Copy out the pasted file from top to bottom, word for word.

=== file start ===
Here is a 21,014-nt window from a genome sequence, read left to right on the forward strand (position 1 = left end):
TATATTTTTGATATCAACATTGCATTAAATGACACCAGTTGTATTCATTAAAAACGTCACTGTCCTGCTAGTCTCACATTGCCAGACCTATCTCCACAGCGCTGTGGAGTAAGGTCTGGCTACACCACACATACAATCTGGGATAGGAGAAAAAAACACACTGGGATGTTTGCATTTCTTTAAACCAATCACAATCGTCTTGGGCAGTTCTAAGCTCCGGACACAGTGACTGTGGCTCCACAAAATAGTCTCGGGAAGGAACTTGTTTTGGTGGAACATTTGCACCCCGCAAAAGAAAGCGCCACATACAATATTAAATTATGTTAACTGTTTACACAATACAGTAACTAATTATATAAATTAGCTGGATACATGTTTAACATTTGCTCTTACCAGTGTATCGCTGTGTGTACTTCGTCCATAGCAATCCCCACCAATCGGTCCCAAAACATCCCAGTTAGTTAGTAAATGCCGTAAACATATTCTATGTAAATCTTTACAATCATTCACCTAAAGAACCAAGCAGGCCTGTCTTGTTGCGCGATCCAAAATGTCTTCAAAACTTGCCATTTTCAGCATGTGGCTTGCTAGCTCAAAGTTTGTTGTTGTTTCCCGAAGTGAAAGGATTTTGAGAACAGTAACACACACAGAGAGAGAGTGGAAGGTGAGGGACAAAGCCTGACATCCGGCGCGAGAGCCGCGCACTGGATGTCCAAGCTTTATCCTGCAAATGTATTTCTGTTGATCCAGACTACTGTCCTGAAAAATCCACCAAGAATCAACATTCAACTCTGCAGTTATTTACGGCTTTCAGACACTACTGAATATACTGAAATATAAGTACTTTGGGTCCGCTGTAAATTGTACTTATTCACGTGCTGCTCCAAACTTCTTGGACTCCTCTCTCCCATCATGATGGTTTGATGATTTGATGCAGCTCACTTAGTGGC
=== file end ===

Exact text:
Here is a 21,014-nt window from a genome sequence, read left to right on the forward strand (position 1 = left end):
TATATTTTTGATATCAACATTGCATTAAATGACACCAGTTGTATTCATTAAAAACGTCACTGTCCTGCTAGTCTCACATTGCCAGACCTATCTCCACAGCGCTGTGGAGTAAGGTCTGGCTACACCACACATACAATCTGGGATAGGAGAAAAAAACACACTGGGATGTTTGCATTTCTTTAAACCAATCACAATCGTCTTGGGCAGTTCTAAGCTCCGGACACAGTGACTGTGGCTCCACAAAATAGTCTCGGGAAGGAACTTGTTTTGGTGGAACATTTGCACCCCGCAAAAGAAAGCGCCACATACAATATTAAATTATGTTAACTGTTTACACAATACAGTAACTAATTATATAAATTAGCTGGATACATGTTTAACATTTGCTCTTACCAGTGTATCGCTGTGTGTACTTCGTCCATAGCAATCCCCACCAATCGGTCCCAAAACATCCCAGTTAGTTAGTAAATGCCGTAAACATATTCTATGTAAATCTTTACAATCATTCACCTAAAGAACCAAGCAGGCCTGTCTTGTTGCGCGATCCAAAATGTCTTCAAAACTTGCCATTTTCAGCATGTGGCTTGCTAGCTCAAAGTTTGTTGTTGTTTCCCGAAGTGAAAGGATTTTGAGAACAGTAACACACACAGAGAGAGAGTGGAAGGTGAGGGACAAAGCCTGACATCCGGCGCGAGAGCCGCGCACTGGATGTCCAAGCTTTATCCTGCAAATGTATTTCTGTTGATCCAGACTACTGTCCTGAAAAATCCACCAAGAATCAACATTCAACTCTGCAGTTATTTACGGCTTTCAGACACTACTGAATATACTGAAATATAAGTACTTTGGGTCCGCTGTAAATTGTACTTATTCACGTGCTGCTCCAAACTTCTTGGACTCCTCTCTCCCATCATGATGGTTTGATGATTTGATGCAGCTCACTTAGTGGC